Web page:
CES2016 – Nvidia: self-driving cars

LAS VEGAS —  Like the tradition at the annual CES2016 (Consumer Electronics Show), Nvidia opened by hinting at the major hot topics of the week.

In the past the top topics like Mobile Gaming, Wearable Tech and Internet of Things were dominant, but this year Nvidia opened with a revolution on a global scale.

“We’re going to talk about cars.” said Nvidia CEO Jen-Hsun Huang on the stage at the Four Seasons Hotel on Monday the 4th evening.

Nvidia al CES 2016, caratteristiche di Titan X e Drive PX 2 a confronto. Close-up Engineering
Source: ilsoftware.it

Huang didn’t waste time in unveiling the details of the new NVIDIA Drive PX 2:
a super-computer with 12 CPU cores and four Nvidia Pascal GPU chips for self-driving cars.
The hardware offers the power of 150 MacBook Pro laptops but the entire super-computer fits in the trunk in the size of a standard school lunchbox.

Nvidia al CES 2016, confronto tra MacBook Pro e Drive PX 2. Close-up Engineering
Source: mytechnews.net

This is a revolution for the society and the potential of self-driving cars to new mobility services.
“Humans are the least reliable of the car, we represent almost all of the fatalities around the car worldwide.” said Huang.

Nvidia is tying its self-driving car tech back to another initiative at the top of the company’s agenda: deep learning.

In November they unveiled a new end-to-end hyperscale data center platform built especially for deep learning as well as Jetson TX1, the world’s leading visual computing platform for GPU-accelerated parallel processing, a credit card-sized module promising to power millions of new smart devices to come.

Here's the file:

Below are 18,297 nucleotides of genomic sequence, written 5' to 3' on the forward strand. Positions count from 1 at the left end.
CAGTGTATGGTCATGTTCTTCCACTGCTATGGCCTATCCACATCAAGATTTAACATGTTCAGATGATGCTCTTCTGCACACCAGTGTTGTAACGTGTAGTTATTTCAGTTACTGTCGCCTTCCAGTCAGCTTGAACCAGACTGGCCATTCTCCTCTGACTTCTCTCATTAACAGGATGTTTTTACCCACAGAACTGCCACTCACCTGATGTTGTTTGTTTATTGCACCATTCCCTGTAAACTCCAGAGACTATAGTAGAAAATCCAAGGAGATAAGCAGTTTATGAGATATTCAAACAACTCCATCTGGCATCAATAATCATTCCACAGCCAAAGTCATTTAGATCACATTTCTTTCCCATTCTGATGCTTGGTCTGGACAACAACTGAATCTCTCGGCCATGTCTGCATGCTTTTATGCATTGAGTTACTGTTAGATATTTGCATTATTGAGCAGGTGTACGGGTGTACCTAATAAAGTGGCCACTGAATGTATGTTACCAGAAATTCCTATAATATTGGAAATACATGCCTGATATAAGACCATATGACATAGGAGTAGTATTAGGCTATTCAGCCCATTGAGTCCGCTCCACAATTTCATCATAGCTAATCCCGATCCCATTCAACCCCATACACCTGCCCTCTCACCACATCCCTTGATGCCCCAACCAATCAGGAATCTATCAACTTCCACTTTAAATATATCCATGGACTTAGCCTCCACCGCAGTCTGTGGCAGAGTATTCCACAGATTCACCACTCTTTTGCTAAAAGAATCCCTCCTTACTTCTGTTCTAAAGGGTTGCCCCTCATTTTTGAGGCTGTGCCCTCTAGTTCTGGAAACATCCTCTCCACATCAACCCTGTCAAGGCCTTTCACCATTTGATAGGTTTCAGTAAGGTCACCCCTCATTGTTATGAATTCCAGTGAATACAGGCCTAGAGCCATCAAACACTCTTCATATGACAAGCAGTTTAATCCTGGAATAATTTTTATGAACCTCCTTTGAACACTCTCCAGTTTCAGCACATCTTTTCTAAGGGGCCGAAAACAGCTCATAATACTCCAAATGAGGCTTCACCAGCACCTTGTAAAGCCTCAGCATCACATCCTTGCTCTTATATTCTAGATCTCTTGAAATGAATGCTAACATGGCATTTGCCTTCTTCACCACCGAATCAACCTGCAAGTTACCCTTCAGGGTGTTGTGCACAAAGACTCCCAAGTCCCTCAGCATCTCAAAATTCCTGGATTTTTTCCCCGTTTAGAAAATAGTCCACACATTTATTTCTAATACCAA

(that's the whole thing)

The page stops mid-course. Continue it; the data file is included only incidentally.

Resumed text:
Huang explained how these developments will connect an ecosystem rooted in an end-to-end platform for deep learning that will link the in-car AI super-computer to deep neural networks to the car itself.

“New world will be a cloud-connected Internet of Cars ” in which cars exit the line with “superhuman” features.

Over the last several months Nvidia has been testing its own end-to-end system Nvidia DriveNet, for multiple and single object detection on the road.

“This network, because we want to put it into a car, has to recognize things in real-time” Huang noted.
Actually, Nvidia is working to train its system to recognize both objects and circumstances, from undistinguished road lanes in snowy territories or emergency vehicles.

With a powerful enough computer and deep learning algorithms working on one software stack, it’s possible to imagine navigating yourself down the road in a self-driving car, safely.


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